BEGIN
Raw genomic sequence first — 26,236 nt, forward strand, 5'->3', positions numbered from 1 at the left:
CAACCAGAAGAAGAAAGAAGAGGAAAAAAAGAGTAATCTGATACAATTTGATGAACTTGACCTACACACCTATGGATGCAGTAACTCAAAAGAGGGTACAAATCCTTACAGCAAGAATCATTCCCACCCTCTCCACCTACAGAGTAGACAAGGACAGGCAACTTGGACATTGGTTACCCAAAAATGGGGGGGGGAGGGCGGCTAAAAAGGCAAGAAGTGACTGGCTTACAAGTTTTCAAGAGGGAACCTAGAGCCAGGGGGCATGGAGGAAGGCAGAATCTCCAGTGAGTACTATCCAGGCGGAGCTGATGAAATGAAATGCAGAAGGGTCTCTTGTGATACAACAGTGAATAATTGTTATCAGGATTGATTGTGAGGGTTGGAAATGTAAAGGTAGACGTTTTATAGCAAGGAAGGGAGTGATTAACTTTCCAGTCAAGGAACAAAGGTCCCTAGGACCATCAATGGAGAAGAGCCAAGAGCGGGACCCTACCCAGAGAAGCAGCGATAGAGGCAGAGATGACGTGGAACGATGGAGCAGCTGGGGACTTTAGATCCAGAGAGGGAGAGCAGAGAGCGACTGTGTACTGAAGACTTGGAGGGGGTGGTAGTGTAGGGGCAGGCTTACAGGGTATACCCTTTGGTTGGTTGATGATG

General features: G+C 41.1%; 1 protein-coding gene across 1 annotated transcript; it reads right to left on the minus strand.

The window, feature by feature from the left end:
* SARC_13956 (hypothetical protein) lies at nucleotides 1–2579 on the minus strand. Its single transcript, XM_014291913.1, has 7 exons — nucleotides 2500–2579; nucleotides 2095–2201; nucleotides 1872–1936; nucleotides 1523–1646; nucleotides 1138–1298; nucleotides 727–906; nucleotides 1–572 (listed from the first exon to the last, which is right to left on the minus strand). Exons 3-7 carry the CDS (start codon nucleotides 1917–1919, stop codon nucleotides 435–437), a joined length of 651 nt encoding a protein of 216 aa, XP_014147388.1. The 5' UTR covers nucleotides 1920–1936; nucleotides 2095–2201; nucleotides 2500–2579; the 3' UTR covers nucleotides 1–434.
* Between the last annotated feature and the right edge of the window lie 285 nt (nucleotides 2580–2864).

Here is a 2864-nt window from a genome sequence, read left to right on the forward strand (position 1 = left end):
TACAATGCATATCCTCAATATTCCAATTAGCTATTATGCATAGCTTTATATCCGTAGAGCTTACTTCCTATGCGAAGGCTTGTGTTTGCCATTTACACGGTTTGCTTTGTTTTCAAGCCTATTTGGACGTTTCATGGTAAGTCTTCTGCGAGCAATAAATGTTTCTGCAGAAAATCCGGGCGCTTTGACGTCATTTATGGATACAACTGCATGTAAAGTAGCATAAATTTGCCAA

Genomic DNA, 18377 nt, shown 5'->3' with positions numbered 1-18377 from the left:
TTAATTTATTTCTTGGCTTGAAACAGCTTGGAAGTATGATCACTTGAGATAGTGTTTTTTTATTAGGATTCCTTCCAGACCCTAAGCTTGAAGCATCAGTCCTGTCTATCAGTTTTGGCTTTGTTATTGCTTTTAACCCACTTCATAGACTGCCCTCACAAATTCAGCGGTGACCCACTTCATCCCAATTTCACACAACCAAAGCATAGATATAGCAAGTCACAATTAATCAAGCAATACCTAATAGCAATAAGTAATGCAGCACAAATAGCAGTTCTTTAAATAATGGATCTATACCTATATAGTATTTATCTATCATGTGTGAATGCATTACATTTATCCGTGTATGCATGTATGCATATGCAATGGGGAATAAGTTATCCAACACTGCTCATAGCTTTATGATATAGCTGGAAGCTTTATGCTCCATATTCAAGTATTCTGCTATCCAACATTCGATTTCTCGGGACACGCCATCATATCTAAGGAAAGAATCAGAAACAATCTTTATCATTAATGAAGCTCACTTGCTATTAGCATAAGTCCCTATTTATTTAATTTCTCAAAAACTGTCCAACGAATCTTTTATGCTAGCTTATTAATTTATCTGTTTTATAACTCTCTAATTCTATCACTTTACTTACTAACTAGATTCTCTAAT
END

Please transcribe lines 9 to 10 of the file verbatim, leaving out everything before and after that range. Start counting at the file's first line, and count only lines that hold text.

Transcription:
Genomic DNA, 18377 nt, shown 5'->3' with positions numbered 1-18377 from the left:
TTAATTTATTTCTTGGCTTGAAACAGCTTGGAAGTATGATCACTTGAGATAGTGTTTTTTTATTAGGATTCCTTCCAGACCCTAAGCTTGAAGCATCAGTCCTGTCTATCAGTTTTGGCTTTGTTATTGCTTTTAACCCACTTCATAGACTGCCCTCACAAATTCAGCGGTGACCCACTTCATCCCAATTTCACACAACCAAAGCATAGATATAGCAAGTCACAATTAATCAAGCAATACCTAATAGCAATAAGTAATGCAGCACAAATAGCAGTTCTTTAAATAATGGATCTATACCTATATAGTATTTATCTATCATGTGTGAATGCATTACATTTATCCGTGTATGCATGTATGCATATGCAATGGGGAATAAGTTATCCAACACTGCTCATAGCTTTATGATATAGCTGGAAGCTTTATGCTCCATATTCAAGTATTCTGCTATCCAACATTCGATTTCTCGGGACACGCCATCATATCTAAGGAAAGAATCAGAAACAATCTTTATCATTAATGAAGCTCACTTGCTATTAGCATAAGTCCCTATTTATTTAATTTCTCAAAAACTGTCCAACGAATCTTTTATGCTAGCTTATTAATTTATCTGTTTTATAACTCTCTAATTCTATCACTTTACTTACTAACTAGATTCTCTAAT